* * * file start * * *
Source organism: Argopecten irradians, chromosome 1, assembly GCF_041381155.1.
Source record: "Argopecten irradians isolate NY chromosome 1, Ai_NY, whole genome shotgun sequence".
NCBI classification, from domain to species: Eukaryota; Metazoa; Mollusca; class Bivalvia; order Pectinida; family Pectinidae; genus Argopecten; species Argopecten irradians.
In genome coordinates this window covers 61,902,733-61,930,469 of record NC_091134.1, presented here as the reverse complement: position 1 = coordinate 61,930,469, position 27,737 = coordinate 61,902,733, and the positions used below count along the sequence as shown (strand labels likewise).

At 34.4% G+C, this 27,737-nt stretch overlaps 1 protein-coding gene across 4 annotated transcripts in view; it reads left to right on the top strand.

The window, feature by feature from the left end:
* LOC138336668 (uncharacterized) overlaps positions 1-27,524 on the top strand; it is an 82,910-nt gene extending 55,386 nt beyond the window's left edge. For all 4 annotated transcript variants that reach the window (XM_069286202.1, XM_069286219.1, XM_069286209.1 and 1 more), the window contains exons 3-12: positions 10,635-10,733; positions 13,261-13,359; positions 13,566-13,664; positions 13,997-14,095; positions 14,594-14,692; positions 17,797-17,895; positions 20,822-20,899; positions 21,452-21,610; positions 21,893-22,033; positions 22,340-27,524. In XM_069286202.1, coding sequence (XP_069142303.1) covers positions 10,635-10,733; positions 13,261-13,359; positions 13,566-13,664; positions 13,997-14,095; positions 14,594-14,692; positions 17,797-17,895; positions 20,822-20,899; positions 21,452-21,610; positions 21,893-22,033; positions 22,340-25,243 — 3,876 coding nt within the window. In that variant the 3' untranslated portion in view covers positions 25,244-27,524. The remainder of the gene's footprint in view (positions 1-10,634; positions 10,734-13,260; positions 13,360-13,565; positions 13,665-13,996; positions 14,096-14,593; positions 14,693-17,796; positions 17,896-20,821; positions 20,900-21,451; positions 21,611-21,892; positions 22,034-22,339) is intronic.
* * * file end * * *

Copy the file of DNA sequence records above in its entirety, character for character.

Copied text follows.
Source organism: Argopecten irradians, chromosome 1, assembly GCF_041381155.1.
Source record: "Argopecten irradians isolate NY chromosome 1, Ai_NY, whole genome shotgun sequence".
NCBI classification, from domain to species: Eukaryota; Metazoa; Mollusca; class Bivalvia; order Pectinida; family Pectinidae; genus Argopecten; species Argopecten irradians.
In genome coordinates this window covers 61,902,733-61,930,469 of record NC_091134.1, presented here as the reverse complement: position 1 = coordinate 61,930,469, position 27,737 = coordinate 61,902,733, and the positions used below count along the sequence as shown (strand labels likewise).

At 34.4% G+C, this 27,737-nt stretch overlaps 1 protein-coding gene across 4 annotated transcripts in view; it reads left to right on the top strand.

The window, feature by feature from the left end:
* LOC138336668 (uncharacterized) overlaps positions 1-27,524 on the top strand; it is an 82,910-nt gene extending 55,386 nt beyond the window's left edge. For all 4 annotated transcript variants that reach the window (XM_069286202.1, XM_069286219.1, XM_069286209.1 and 1 more), the window contains exons 3-12: positions 10,635-10,733; positions 13,261-13,359; positions 13,566-13,664; positions 13,997-14,095; positions 14,594-14,692; positions 17,797-17,895; positions 20,822-20,899; positions 21,452-21,610; positions 21,893-22,033; positions 22,340-27,524. In XM_069286202.1, coding sequence (XP_069142303.1) covers positions 10,635-10,733; positions 13,261-13,359; positions 13,566-13,664; positions 13,997-14,095; positions 14,594-14,692; positions 17,797-17,895; positions 20,822-20,899; positions 21,452-21,610; positions 21,893-22,033; positions 22,340-25,243 — 3,876 coding nt within the window. In that variant the 3' untranslated portion in view covers positions 25,244-27,524. The remainder of the gene's footprint in view (positions 1-10,634; positions 10,734-13,260; positions 13,360-13,565; positions 13,665-13,996; positions 14,096-14,593; positions 14,693-17,796; positions 17,896-20,821; positions 20,900-21,451; positions 21,611-21,892; positions 22,034-22,339) is intronic.